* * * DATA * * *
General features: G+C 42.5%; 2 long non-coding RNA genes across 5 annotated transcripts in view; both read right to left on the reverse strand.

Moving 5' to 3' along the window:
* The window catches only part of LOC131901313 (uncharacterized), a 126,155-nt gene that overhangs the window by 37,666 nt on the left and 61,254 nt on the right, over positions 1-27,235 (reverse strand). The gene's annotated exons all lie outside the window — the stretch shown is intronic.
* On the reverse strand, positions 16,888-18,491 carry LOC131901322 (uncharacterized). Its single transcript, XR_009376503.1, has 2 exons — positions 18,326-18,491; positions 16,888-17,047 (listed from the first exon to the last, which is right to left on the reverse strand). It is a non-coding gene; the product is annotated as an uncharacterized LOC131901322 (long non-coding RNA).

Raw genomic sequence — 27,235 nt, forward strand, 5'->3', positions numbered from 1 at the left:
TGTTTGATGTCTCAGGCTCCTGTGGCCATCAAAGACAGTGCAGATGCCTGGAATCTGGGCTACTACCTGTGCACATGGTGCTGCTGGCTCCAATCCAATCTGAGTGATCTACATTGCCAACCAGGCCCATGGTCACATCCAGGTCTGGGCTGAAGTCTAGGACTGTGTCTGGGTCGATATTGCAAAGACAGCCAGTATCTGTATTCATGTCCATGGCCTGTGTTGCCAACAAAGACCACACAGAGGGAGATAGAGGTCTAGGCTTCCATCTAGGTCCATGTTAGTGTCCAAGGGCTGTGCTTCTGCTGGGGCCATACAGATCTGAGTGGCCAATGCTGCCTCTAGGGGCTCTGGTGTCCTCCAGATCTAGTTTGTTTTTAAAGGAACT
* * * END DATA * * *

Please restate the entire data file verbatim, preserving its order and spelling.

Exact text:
General features: G+C 42.5%; 2 long non-coding RNA genes across 5 annotated transcripts in view; both read right to left on the reverse strand.

Moving 5' to 3' along the window:
* The window catches only part of LOC131901313 (uncharacterized), a 126,155-nt gene that overhangs the window by 37,666 nt on the left and 61,254 nt on the right, over positions 1-27,235 (reverse strand). The gene's annotated exons all lie outside the window — the stretch shown is intronic.
* On the reverse strand, positions 16,888-18,491 carry LOC131901322 (uncharacterized). Its single transcript, XR_009376503.1, has 2 exons — positions 18,326-18,491; positions 16,888-17,047 (listed from the first exon to the last, which is right to left on the reverse strand). It is a non-coding gene; the product is annotated as an uncharacterized LOC131901322 (long non-coding RNA).

Raw genomic sequence — 27,235 nt, forward strand, 5'->3', positions numbered from 1 at the left:
TGTTTGATGTCTCAGGCTCCTGTGGCCATCAAAGACAGTGCAGATGCCTGGAATCTGGGCTACTACCTGTGCACATGGTGCTGCTGGCTCCAATCCAATCTGAGTGATCTACATTGCCAACCAGGCCCATGGTCACATCCAGGTCTGGGCTGAAGTCTAGGACTGTGTCTGGGTCGATATTGCAAAGACAGCCAGTATCTGTATTCATGTCCATGGCCTGTGTTGCCAACAAAGACCACACAGAGGGAGATAGAGGTCTAGGCTTCCATCTAGGTCCATGTTAGTGTCCAAGGGCTGTGCTTCTGCTGGGGCCATACAGATCTGAGTGGCCAATGCTGCCTCTAGGGGCTCTGGTGTCCTCCAGATCTAGTTTGTTTTTAAAGGAACT